Insomnia is defined as the inability to fall asleep, the inability to stay asleep, or waking up earlier than desired. In order to have a clinical diagnosis of insomnia the patient must have an adequate sleep opportunity and adequate sleep environment. The sleep disturbance must also have an impact on their quality of life such as fatigue, impaired cognitive performance, mood disturbance, daytime sleepiness, behavioral problems, reduced motivation, proneness for errors, or concerns about sleep. Insomnia is categorized as chronic if it persists more than 3 months and short term if it has lasted fewer than 3 months. The most recent International Classification of Sleep Disorders no longer emphasizes previously distinguished insomnia subtypes or insomnia due to mental or medical disorders. This is because it is increasingly recognized that even when insomnia is related to another condition, treatment of the comorbid condition often does not cure the insomnia. Furthermore, individual patients often have an overlap across insomnia subtypes.
Insomnia is a highly prevalent sleep disorder, affecting up to 10% of young adults; however it increases to about 30% in those greater than 65 years. Transient insomnia may affect up to 30% to 40% of the population. The prevalence of insomnia is much higher in older adults, which is likely due to age-related reductions in sleep efficiency and the accrual of comorbidities that are associated with insomnia. A recent meta-analysis of epidemiologic studies shows that the relative risk of insomnia in women compared with men increases with age.
Comorbid psychiatric conditions increase the likelihood of developing chronic insomnia. Depression is perhaps the most common and strongly associated mental illness with insomnia. Anxiety is also a risk factor for developing insomnia; as is being a caregiver for an ill family member, with up to 40% of caregivers reporting taking sleep aids for insomnia.
A wide variety of medical problems are associated with insomnia. Epidemiologic evidence shows a greater prevalence of insomnia in hypertension, heart disease, arthritis, lung disease, gastrointestinal reflux, stroke, and neurodegenerative disorders, to only name a few. Symptoms of medical illnesses that can disrupt sleep include pain, paresthesias, cough, dyspnea, reflux, and nocturia.
Many medications can impair sleep or change sleep architecture. If stimulating medications (eg, caffeine, sympathomimetics, bronchodilators, activating psychiatric medications) are taken too near to bedtime, sleep can be disturbed (Table 49-3).
TABLE 49-3EFFECT OF COMMON DRUGS TAKEN BY OLDER ADULTS |Favorite Table|Download (.pdf) TABLE 49-3 EFFECT OF COMMON DRUGS TAKEN BY OLDER ADULTS
|SEDATING ||ALERTING |
Calcium channel blockers
Late-life insomnia is often a long-lasting problem. One study showed that a third of older patients had persistent severe insomnia symptoms at 4-year follow-up. Among women older than 85 years, more than 80% reported sleeping difficulties, with many using over-the-counter (OTC) sleeping medications. Several epidemiologic studies have linked sleep disturbances with worse health-related quality of life, nursing home placement, and even death.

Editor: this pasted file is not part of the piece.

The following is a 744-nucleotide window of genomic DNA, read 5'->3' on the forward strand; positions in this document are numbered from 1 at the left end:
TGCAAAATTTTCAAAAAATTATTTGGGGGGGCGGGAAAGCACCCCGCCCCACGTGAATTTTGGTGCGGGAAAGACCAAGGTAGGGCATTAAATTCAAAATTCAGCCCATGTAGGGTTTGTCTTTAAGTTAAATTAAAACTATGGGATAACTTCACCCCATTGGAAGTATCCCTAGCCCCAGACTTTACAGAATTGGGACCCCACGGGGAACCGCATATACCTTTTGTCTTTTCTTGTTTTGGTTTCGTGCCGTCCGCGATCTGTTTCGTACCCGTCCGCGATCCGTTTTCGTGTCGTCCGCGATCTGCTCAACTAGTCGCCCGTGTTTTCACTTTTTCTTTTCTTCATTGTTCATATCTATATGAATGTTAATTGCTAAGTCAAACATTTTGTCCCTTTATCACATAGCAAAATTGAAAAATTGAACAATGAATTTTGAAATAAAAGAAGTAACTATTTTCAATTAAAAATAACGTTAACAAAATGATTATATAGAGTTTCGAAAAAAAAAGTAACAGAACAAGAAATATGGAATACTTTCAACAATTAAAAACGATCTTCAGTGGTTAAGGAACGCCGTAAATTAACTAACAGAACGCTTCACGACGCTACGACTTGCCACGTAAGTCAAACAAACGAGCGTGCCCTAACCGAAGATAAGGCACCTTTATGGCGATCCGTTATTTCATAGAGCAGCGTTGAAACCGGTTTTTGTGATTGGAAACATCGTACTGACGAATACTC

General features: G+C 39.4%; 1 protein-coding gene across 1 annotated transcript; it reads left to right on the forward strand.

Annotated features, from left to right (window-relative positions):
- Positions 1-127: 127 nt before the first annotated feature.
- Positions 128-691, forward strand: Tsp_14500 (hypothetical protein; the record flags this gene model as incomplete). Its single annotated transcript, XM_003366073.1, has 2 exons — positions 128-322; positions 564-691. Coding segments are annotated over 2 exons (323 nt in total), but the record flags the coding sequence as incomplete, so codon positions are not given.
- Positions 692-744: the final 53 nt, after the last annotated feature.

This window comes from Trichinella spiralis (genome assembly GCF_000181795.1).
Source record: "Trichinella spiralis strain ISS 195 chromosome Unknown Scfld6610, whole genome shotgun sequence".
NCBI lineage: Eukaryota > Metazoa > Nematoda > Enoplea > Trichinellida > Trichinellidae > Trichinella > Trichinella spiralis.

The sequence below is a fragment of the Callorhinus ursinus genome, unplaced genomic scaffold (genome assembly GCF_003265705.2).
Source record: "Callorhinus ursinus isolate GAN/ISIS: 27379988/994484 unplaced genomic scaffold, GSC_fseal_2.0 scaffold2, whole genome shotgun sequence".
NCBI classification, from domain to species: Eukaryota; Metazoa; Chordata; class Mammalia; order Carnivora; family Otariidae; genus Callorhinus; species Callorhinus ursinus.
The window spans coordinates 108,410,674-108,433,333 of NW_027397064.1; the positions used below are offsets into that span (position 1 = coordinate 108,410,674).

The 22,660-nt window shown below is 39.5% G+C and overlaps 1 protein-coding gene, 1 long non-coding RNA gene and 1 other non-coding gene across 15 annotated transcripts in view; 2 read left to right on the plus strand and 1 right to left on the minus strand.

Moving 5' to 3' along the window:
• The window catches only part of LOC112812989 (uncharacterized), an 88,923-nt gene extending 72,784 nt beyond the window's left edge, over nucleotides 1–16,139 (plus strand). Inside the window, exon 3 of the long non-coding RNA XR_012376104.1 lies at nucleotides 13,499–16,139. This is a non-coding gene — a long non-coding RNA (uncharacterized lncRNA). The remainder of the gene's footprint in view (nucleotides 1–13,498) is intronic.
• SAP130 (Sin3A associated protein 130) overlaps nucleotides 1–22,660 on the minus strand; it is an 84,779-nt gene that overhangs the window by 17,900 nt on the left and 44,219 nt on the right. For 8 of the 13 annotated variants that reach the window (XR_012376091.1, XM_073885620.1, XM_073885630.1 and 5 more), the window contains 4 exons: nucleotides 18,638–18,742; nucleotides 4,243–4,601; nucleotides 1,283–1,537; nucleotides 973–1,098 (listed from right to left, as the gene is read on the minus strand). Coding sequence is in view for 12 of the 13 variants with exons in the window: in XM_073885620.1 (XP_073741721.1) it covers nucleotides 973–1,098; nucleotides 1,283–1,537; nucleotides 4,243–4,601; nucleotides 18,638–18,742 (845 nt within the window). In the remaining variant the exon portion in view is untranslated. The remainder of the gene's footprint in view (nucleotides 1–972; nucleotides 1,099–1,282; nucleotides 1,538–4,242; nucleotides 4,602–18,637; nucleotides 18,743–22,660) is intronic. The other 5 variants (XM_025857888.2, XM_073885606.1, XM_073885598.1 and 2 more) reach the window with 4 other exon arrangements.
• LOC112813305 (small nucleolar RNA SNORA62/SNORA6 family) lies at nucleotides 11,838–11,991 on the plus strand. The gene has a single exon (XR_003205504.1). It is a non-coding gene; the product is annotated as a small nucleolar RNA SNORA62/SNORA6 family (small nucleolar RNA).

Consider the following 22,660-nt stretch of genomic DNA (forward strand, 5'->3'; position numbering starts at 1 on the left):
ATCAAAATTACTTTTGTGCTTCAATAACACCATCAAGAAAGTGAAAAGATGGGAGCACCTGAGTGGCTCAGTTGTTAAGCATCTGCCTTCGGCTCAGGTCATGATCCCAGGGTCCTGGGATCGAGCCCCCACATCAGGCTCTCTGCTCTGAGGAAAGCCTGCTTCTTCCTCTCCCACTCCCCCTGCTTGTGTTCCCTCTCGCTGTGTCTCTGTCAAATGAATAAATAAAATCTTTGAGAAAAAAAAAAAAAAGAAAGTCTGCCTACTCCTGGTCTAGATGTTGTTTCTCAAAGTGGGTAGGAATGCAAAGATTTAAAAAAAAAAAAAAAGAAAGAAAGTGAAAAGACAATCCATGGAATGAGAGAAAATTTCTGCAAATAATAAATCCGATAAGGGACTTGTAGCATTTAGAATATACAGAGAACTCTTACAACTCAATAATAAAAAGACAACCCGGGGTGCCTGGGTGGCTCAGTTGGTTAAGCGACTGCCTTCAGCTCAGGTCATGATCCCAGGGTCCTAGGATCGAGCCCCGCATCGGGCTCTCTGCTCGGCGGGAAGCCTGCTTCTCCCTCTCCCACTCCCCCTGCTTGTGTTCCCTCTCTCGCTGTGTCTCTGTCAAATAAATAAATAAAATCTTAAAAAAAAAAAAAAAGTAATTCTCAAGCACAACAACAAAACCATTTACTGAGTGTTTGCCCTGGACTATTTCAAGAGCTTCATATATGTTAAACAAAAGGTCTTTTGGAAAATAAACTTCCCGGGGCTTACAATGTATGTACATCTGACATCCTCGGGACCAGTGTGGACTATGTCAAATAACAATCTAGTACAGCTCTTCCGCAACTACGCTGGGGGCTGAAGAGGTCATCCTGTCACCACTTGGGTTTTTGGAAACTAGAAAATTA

The causes of insomnia are often multifaceted. One popular theoretical model for insomnia posits that there are predisposing factors, precipitating factors, and perpetuating factors. Predisposing factors are a vulnerability to insomnia and may include anxiety, depression, or hyperarousal. Precipitating factors are triggers for insomnia such as loss of a spouse, retirement, moving to a new home, or any other sort of stressor. Perpetuating factors are maladaptive habits or beliefs that the patient has acquired to deal with the insomnia such as spending long periods in bed or taking naps.
As noted earlier, insomnia in older adults is often comorbid with medical or psychiatric illnesses. The symptoms such as pain, dyspnea, or nocturia may be so significant that these become the primary driving factors behind the sleep disturbance.
Patients with insomnia may present to their primary care provider with specific complaints about either not being able to fall asleep or stay asleep. However, many patients do not talk to their doctors about their sleep complaints. Instead, the presence of insomnia may be revealed by eliciting self-medication with OTC or alternative sedatives.
A careful sleep history and evaluation should be conducted in patients with insomnia in order to assess whether there are comorbid sleep disorders, such as SDB, underlying the sleep disturbance.
PSG and other sleep studies are not necessary in the evaluation of insomnia; however, they should be obtained if a comorbid sleep condition is suspected. Sleep diaries with daily entries over 1 to 2 weeks can be very helpful in determining the severity of the insomnia as well as identifying possible perpetuating factors such as irregular bedtimes or late-night caffeine (Table 49-4). This may help the patient gain more insight into their sleep problem. Wrist actigraphy in conjunction with a sleep diary can be used to obtain a more objective measure of the patient’s overall sleep-wake pattern. This device is particularly helpful when accuracy of the sleep diary is questionable or when sleep-wake misperception is suspected.
TABLE 49-4SAMPLE SLEEP DIARY |Favorite Table|Download (.pdf) TABLE 49-4 SAMPLE SLEEP DIARY
|NAME:_____________________________ || || || || ||DATE: __________TO________ |